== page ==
Esophageal achalasia is a rare disorder of the esophagus characterized by an inability of the lower esophageal sphincter to relax, resulting in a loss of the normal peristaltic motion. This effect is almost always due to loss of nervous stimulation to the lower esophageal tube. Typical symptoms of the condition include dilated esophagus, difficulty in swallowing, dysphagia, regurgitating food, night-time coughs, and non cardiac chest pains. Affected patients may also show weight loss, heartburn, and frequent hiccups. Complications of the condition include tearing of the esophagus and aspiration of food contents into the lungs causing pneumonia.
Diagnosis of the condition usually involves performing a barium swallow or an endoscopy. The endoscopy is especially important, since it can rule out the presence of other conditions like a peptic stricturte, or cancer. The key diagnostic test, however, is an esophageal manometry, in which a tube, inserted through the nose, measures the pressure in different parts of the esophagus and stomach.
Treatment aims at reducing the pressure at the esophageal sphincter. The most common procedure for achieving this is through a pneumatic or balloon dilatation, in which a balloon placed inside the sphincter is forcefully inflated to stretch the muscles. Other treatment strategies include intrasphincteric injection of botulinum toxin, laproscopic Heller myotomy, and esophagectomy. In all cases, all patients need to be followed up by endoscopy, since there is an increased risk for developing squamous cell and/or adeno carcinoma. Patients are advised to eat slowly with a lot of chewing and drink plenty of water with meals. It is also advisable to avoid food containing tomatoes, citrus fruits, chocolate, mint, alcohol, and caffeine.
Familial cases of esophageal achalasia are very rare. Some of these cases have been found to exist in association with other neuromuscular disorders, like familial dysautonomia or glucocorticoid deficiency. The familial form of the disease has been shown to follow an autosomal recessive pattern of inheritance. However, to date, no specific gene or genetic locus has been identified to be responsible for the condition. In addition, the rarity of familial occurrence seems to support the notion that genetic predisposition in affected individuals probably increases their susceptibility to acquiring achalasia after exposure to common environmental factors that may play a role in the pathogenesis.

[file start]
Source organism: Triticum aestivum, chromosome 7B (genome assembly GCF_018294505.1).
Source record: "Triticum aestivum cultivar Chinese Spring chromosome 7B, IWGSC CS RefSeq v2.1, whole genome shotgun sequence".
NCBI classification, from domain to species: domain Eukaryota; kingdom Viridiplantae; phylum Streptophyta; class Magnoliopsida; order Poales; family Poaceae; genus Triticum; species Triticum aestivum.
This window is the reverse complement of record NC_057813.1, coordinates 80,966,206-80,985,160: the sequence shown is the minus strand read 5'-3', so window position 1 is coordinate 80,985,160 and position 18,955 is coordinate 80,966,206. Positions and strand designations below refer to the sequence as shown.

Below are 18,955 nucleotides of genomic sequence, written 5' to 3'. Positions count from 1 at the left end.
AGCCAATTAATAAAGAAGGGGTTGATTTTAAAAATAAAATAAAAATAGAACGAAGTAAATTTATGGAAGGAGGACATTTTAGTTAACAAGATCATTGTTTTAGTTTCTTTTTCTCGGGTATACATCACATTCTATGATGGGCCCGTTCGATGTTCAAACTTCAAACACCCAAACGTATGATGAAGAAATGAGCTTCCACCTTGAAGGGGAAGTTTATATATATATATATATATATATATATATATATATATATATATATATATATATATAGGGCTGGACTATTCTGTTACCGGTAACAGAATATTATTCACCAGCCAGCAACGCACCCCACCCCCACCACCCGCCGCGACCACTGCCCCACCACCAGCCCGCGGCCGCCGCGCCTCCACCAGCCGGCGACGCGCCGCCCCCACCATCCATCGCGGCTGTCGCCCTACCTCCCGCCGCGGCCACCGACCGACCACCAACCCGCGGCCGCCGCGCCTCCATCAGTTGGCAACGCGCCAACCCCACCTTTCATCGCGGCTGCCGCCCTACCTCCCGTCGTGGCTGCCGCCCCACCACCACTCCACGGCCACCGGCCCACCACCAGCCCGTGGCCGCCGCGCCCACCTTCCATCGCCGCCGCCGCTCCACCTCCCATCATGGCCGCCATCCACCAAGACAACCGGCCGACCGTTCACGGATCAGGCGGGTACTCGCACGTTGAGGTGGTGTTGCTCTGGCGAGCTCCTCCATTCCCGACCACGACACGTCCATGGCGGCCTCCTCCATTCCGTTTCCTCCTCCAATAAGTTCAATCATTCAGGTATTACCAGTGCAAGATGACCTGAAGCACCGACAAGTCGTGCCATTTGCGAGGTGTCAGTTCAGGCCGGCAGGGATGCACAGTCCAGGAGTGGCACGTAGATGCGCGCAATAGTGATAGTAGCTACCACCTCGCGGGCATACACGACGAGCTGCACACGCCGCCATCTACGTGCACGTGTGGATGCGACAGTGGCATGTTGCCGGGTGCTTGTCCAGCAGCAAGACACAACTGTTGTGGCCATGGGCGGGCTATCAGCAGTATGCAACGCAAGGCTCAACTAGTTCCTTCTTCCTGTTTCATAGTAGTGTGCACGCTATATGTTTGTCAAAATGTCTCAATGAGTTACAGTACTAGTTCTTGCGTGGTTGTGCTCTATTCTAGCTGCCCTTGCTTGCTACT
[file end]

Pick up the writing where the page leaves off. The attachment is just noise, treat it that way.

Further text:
Upadhyaya et al. (2002) conducted a retrospective study to prove the positive aspects of balloon dilatation as the primary modality of treatment and to demonstrate the high incidence of non-syndromic familial cases. The study was done on 12 children (eight boys and four girls) who were diagnosed with achalasia by barium swallow and were treated with hydrostatic balloon dilatation between the period of 1991 and 1999. Three patients had positive family history of the condition, with the oldest sibling of one patient having been operated upon. In these families, all the siblings presented with achalasia at an earlier age of two months to three years (before becoming severely malnourished) and no associated genetic disorders were noted in any of the families. Patients presented at ages ranging from two months to 14 years (mean of five years), mainly with dysphagia, vomiting, respiratory tract infection, and failure to thrive. These symptoms started in three patients soon after birth, while the eldest patient had been symptomatic since the age of five years. Balloon dilatation was done under general anesthesia and under fluoroscopic guidance with pressures ranging from 1.2 to 3 bars as soon as these children were fit. The size of the balloon depended on the diameter of the dilated segment of the esophagus above the narrowing, and not the age of the patient. Barium swallow was repeated a day after the procedure, and if it was normal, the patient was restarted on feeds and discharged with follow up in the outpatient clinic after three months when symptoms of recurrence and gastro-esophageal reflux were assessed. All patients were advised to return if they were symptomatic and the follow up period ranged from three months to eight years. Two patients developed recurrence which was confirmed by repeat barium swallow and they were successfully managed by repeat balloon dilatation. No complications after the procedure were noted in any of the children. On long term follow-up, all patients were thriving and tolerating appropriate diet, and none developed gastro-esophageal reflux or dysphagia.
Mudawi and Fedail (2004) reported an 8-month old Sudanese male child with a history of recurrent vomiting since the age of 4 months who was referred for upper gastrointestinal edoscopy, which showed a dilated esophagus and a tight lower esophageal sphincter. The child was diagnosed as having achalasia, which was successfully treated with pneumatic dilatation under general anesthesia.
Torab et al. (2012) described a family, in which six out of nine siblings suffered from Achalasia. Four of these affected siblings were boys. In all, symptoms of vomiting undigested food started at around the age of 6-months. Achalasia was confirmed by barium swallow. Molecular tests were not revealing, as no mutations could be detected in the AAAS gene. The children were treated by balloon dilatations and/or Heller's Myotomy and were all doing well at the time of publication.